One of the rumours mentioned was around changing the venue and moving the final away from Wembley (probably move it to Coventry and play it on a Monday morning). Another rumour was about changing the concept to a 9s competition. (I currently have my head in my hands and have just topped up the swear jar). The more I think about it the more frustrated I get with the RFL. What needs to happen is that things should go back to how they were and look for small changes rather than wholesale changes. The Challenge Cup should go back to its original date and original format. How often does the FA make wholesale changes to the rules of football or the formats of tournaments? It doesn’t happen, it’s just rugby league that just can’t settle. The Challenge Cup is sacred and is rugby league’s pinnacle and always will be in my eyes, probably is for most fans who started watching rugby league pre-Super League. When I speak to non-rugby league fans from other parts of the country a lot of them say they used to go to the Challenge Cup final but have stopped in the last 10 years plus, probably since the old Wembley was knocked down. Having the final on the last bank holiday weekend of the year and during the school’s six- weeks holiday will affect numbers too. It may be because of the changed date and changed format, the more you change the Challenge Cup in any way, the more you alienate the casual or neutral fans.

Another reason I think interest may have waned is the BBCs coverage of the tournament. I’d tender the tournament out to other TV channels to see what they can come up with in terms of money and exposure. The BBC have neglected the Challenge Cup in pursuit of other more glamorous sports in my opinion. The commentary team is an old boys club and what the hell does Robbie Paul add? Dave Woods can’t hide his enthusiasm for the game but lacks a strong, identifiable and infectious voice to be main commentator, whereas Ray French and Eddie Wareing for all their faults did. If it were up to me, I’d change the dates back to original date in May, tender the Challenge Cup to other channels and change the commentary team. On the plus side, we stand a very good chance of beating Salford and making the trip to Wembley, come on Wigan!

Rob Kenyon

Last week was weird. I’ve never been so bored at a rugby league game in a long time, and we won 34-0, it was so bizarre.

It was such a dead game.

There was no real spark to it at all. I thought we played well, but it wasn’t a great encounter, and you could sense that from the quietness in the stands.

I can’t believe I was feeling so downbeat following such a good win against Leeds Rhinos.

I felt for Leeds a little bit. I thought their young lads did themselves proud on the night, and were quite unfortunate to be on the end of such a hammering. We struggled through the first half, and didn’t look to comfortable in attack, which is a growing problem. Our defence was great, which it has been for a good few weeks now. Albeit the Rhinos didn’t push us too hard, it was still solid.

Overall, it was a great warm-up match for us going into this week’s huge Challenge Cup semi-final against Salford.

I’ve been looking forward to this game since the draw was made. I’ve not been this excited since the World Club Challenge earlier this year. It’s such a big game, and against tough opposition. I fancy us to get the job done. However, Salford are flying this season, and while they’ve dipped a little in recent weeks, they still managed to finish the regular season in the top four. They’ve recruited well, and brought in a couple of new faces this past week, ones who may come in to face us on Sunday. I don’t see it being a walkover, as I think it could be a real nail-biter for a good portion of the game. The atmosphere will be booming - I just hope the weather is good for the occasion. Hopefully Liam Farrell makes the squad, he makes such a difference to that left-edge when he’s there. To some, the Challenge Cup is the only trophy left that we can realistically win. It’s a huge game, and one we really can’t afford to lose. I’m already dreaming about that trip to Wembley - but trying my absolute upmost to not think too much about it. I’m pumped, excited, nervous and ready for kick-off.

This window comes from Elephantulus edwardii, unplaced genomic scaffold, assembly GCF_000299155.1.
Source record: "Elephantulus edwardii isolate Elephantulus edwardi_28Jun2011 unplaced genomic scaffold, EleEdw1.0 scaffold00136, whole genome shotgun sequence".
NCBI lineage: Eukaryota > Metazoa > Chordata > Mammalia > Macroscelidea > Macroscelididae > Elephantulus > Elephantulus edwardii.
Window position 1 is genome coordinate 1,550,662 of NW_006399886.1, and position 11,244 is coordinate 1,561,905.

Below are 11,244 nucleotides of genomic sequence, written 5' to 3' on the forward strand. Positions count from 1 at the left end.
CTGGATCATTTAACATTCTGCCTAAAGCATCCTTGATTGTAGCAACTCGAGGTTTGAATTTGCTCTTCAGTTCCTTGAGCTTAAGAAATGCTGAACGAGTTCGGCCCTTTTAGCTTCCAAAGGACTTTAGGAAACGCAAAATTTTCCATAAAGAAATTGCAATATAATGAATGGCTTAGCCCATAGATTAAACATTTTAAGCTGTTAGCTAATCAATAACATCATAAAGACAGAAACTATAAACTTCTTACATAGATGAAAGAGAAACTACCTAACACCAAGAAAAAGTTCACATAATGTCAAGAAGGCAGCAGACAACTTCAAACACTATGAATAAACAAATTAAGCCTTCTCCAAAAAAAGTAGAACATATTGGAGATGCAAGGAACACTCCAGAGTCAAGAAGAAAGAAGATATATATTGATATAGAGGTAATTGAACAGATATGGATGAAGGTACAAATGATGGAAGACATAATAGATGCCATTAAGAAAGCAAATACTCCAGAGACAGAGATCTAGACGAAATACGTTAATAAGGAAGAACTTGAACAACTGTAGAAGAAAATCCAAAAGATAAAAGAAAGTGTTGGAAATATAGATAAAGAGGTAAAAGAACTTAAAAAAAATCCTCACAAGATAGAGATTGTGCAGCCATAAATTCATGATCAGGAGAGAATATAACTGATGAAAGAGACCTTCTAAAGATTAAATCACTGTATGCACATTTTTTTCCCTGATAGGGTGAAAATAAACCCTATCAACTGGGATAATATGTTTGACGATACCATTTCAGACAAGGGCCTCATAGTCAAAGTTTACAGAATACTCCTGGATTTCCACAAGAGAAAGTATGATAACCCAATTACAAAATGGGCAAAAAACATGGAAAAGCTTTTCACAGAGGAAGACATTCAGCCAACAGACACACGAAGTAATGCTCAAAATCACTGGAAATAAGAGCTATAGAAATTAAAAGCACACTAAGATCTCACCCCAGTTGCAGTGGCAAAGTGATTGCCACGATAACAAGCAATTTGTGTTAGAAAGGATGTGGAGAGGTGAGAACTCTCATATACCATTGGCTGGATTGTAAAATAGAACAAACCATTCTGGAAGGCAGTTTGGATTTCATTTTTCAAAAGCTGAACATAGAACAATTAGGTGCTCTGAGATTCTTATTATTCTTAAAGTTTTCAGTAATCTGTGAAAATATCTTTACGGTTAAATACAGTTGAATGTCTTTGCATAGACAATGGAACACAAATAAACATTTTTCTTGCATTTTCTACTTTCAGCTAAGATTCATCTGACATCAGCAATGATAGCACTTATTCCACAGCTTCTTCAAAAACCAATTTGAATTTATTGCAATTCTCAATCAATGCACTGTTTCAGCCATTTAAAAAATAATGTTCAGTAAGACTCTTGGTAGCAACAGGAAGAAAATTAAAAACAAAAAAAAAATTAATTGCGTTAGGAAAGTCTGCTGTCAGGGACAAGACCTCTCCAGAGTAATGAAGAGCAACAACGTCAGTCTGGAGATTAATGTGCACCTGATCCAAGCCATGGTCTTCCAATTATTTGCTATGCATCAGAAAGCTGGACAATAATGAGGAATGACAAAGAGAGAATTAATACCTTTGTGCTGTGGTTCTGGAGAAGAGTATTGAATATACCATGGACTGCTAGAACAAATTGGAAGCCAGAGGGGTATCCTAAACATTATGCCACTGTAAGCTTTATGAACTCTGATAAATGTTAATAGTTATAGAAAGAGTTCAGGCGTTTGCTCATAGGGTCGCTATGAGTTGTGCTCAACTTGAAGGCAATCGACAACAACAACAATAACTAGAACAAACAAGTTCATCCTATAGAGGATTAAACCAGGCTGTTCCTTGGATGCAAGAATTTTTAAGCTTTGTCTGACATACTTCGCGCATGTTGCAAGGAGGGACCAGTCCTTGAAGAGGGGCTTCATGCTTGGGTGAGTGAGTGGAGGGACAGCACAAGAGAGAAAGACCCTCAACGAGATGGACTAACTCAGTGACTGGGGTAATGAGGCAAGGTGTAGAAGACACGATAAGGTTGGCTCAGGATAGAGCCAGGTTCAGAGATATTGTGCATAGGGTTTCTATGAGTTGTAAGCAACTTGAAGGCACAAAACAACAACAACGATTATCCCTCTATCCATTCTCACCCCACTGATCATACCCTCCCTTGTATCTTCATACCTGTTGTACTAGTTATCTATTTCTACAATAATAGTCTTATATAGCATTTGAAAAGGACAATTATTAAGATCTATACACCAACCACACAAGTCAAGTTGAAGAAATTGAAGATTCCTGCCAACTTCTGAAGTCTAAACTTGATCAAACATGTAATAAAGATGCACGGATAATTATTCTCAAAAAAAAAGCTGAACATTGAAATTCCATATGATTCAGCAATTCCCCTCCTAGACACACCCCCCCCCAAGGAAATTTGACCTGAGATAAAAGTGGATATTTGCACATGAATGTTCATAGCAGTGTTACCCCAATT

Ben Reid

Two points gained in the quest for a top four finish, a clean sheet and no fresh injury worries going into the all-important Challenge Cup semi-final game against Salford. I think that just about sums up the positives from a comfortable, if not convincing 34-0 victory against the Leeds Rhinos last week. Normally, such a victory against one of our historic rivals would be shouted from the rooftops. I mean, on paper, this was the first time Leeds had been nilled since 1998.

However, Leeds fielded a vastly inexperienced side, prioritising the cup game against Hull, and should they win that with the returning players, then it will be a wise decision surely. I am not one of those that calls for clubs to be fined or docked points for the team they put out. If a player is named in the squad at the start of the season, then who are the RFL to dictate who can and cannot be played. Yes some players are considered starters by fans and experts alike, but for me a coach should be allowed to field whatever team he sees fit. If in this example, Leeds position in the top two is secure, then the coach should be afforded the liberty of resting his players as he has done his job.

Back to the game itself, Leeds were just outmuscled by the strong Wigan line up, continually being forced back, and forced into errors. It felt more like a testimonial or pre-season game and the atmosphere likewise. The apathy evident in the unusually small following from the Rhinos who often fill the entire away section. This weekend sees the Challenge Cup semi-final against the Salford Red Devils and whilst finishing above Wigan in the table, the Red Devils have hit a brick wall form wise, losing the last three games and conceding over 100 points in the process. This game is crucial in my opinion for both clubs respective seasons. Win and not only do you get the trip to Wembley and a shot at a major piece of silverware, but also gives some confidence as the Super 8s get underway. Lose however and Salford will be four games without a win whilst the doubts would come flooding back to a Warriors team who can no longer blame injuries for poor form. There will be some interesting decisions on the wings for both teams. Ian Watson will have to decide whether to risk new stellar signing Manu Vatuvei after “ The Beast” joined from the NZ Warriors, but I am not sure how I’d feel if I lost my place to the new signing in such a crucial game. Meanwhile Wane will have to decide whether or not Tom Davies did enough against the Rhinos to maintain his place ahead of Liam Marshall. It really is a tough call as they are very different wingers, but Davie offers more in doing the hard yards. Both have had brilliant debut seasons but I just think with the way we are playing at the moment, we would get more out of Davies than Marshall.

David Bailey